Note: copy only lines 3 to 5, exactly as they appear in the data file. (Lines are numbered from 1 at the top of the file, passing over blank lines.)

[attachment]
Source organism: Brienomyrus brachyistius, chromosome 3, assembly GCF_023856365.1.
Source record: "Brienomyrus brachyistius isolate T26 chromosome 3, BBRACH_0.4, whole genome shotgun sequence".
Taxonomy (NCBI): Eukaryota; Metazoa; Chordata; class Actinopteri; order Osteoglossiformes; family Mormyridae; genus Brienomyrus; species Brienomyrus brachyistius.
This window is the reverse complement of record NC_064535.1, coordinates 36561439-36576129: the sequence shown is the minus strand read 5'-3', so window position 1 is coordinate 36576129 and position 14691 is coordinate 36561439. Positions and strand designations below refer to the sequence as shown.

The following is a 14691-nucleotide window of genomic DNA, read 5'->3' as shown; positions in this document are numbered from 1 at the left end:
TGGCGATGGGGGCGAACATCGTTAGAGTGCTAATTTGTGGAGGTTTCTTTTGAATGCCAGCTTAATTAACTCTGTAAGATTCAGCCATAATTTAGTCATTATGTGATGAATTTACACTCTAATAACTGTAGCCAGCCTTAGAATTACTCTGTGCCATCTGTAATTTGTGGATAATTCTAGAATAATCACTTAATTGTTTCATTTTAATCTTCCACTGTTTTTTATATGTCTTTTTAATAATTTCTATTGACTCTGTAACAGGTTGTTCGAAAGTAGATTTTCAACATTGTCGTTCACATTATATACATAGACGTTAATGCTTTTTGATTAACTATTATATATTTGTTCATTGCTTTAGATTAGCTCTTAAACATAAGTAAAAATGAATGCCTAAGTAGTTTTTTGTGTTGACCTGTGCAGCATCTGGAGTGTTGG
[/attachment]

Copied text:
Taxonomy (NCBI): Eukaryota; Metazoa; Chordata; class Actinopteri; order Osteoglossiformes; family Mormyridae; genus Brienomyrus; species Brienomyrus brachyistius.
This window is the reverse complement of record NC_064535.1, coordinates 36561439-36576129: the sequence shown is the minus strand read 5'-3', so window position 1 is coordinate 36576129 and position 14691 is coordinate 36561439. Positions and strand designations below refer to the sequence as shown.

The following is a 14691-nucleotide window of genomic DNA, read 5'->3' as shown; positions in this document are numbered from 1 at the left end: